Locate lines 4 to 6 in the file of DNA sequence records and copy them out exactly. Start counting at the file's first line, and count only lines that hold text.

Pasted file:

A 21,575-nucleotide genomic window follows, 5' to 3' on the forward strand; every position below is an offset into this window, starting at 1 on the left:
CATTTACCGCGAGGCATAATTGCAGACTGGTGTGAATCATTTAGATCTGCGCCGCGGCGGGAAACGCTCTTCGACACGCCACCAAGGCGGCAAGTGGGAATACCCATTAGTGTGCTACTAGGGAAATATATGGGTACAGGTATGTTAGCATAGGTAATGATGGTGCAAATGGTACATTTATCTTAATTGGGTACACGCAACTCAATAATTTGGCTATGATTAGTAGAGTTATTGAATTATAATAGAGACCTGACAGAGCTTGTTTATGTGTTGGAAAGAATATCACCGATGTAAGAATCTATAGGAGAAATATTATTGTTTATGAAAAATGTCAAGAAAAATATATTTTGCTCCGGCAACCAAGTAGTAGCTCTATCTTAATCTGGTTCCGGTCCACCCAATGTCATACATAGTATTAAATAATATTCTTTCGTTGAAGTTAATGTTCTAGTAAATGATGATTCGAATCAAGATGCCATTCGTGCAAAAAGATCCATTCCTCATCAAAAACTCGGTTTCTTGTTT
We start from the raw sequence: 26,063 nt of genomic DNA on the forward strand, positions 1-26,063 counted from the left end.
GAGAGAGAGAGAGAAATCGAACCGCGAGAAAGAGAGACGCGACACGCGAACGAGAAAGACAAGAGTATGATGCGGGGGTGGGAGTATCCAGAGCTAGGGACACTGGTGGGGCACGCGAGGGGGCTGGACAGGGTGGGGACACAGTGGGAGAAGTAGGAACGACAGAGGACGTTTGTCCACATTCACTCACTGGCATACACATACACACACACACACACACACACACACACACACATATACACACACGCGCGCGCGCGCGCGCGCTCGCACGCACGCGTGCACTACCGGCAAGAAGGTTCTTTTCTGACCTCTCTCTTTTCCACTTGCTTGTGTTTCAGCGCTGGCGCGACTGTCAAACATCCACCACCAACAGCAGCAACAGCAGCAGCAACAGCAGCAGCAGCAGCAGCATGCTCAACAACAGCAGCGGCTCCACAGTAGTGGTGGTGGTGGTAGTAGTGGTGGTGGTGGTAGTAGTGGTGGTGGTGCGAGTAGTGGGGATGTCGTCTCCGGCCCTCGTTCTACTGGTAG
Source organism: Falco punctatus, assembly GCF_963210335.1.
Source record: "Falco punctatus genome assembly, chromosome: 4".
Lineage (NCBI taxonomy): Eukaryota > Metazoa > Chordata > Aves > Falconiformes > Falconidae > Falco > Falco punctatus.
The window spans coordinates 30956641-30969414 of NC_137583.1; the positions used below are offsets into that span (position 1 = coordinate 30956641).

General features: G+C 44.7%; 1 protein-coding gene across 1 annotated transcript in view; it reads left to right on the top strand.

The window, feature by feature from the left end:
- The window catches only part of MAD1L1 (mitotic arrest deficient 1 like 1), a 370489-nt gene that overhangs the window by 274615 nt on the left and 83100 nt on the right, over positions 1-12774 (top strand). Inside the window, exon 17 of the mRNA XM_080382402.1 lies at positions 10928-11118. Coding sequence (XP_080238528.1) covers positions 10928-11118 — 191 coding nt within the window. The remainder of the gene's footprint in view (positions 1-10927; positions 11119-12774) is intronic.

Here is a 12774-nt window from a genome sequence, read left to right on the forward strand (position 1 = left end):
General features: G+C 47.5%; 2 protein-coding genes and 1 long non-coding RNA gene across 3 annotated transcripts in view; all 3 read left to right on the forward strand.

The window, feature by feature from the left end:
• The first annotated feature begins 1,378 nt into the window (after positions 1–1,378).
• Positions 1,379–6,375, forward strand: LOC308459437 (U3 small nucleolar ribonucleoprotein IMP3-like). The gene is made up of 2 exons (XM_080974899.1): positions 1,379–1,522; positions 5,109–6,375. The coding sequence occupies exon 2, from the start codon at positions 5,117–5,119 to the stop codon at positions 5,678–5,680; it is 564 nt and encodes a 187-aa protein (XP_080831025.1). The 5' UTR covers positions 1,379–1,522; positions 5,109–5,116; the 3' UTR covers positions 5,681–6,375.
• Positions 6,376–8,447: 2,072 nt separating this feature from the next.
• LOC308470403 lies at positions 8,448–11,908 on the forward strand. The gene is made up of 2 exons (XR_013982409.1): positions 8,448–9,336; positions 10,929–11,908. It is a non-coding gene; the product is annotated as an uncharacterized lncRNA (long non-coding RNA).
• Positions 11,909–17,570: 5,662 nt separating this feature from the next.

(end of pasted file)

GAGAGAGAGAGAGAAATCGAACCGCGAGAAAGAGAGACGCGACACGCGAACGAGAAAGACAAGAGTATGATGCGGGGGTGGGAGTATCCAGAGCTAGGGACACTGGTGGGGCACGCGAGGGGGCTGGACAGGGTGGGGACACAGTGGGAGAAGTAGGAACGACAGAGGACGTTTGTCCACATTCACTCACTGGCATACACATACACACACACACACACACACACACACACACACATATACACACACGCGCGCGCGCGCGCGCGCTCGCACGCACGCGTGCACTACCGGCAAGAAGGTTCTTTTCTGACCTCTCTCTTTTCCACTTGCTTGTGTTTCAGCGCTGGCGCGACTGTCAAACATCCACCACCAACAGCAGCAACAGCAGCAGCAACAGCAGCAGCAGCAGCAGCATGCTCAACAACAGCAGCGGCTCCACAGTAGTGGTGGTGGTGGTAGTAGTGGTGGTGGTGGTAGTAGTGGTGGTGGTGCGAGTAGTGGGGATGTCGTCTCCGGCCCTCGTTCTACTGGTAG
Source organism: Falco punctatus, assembly GCF_963210335.1.
Source record: "Falco punctatus genome assembly, chromosome: 4".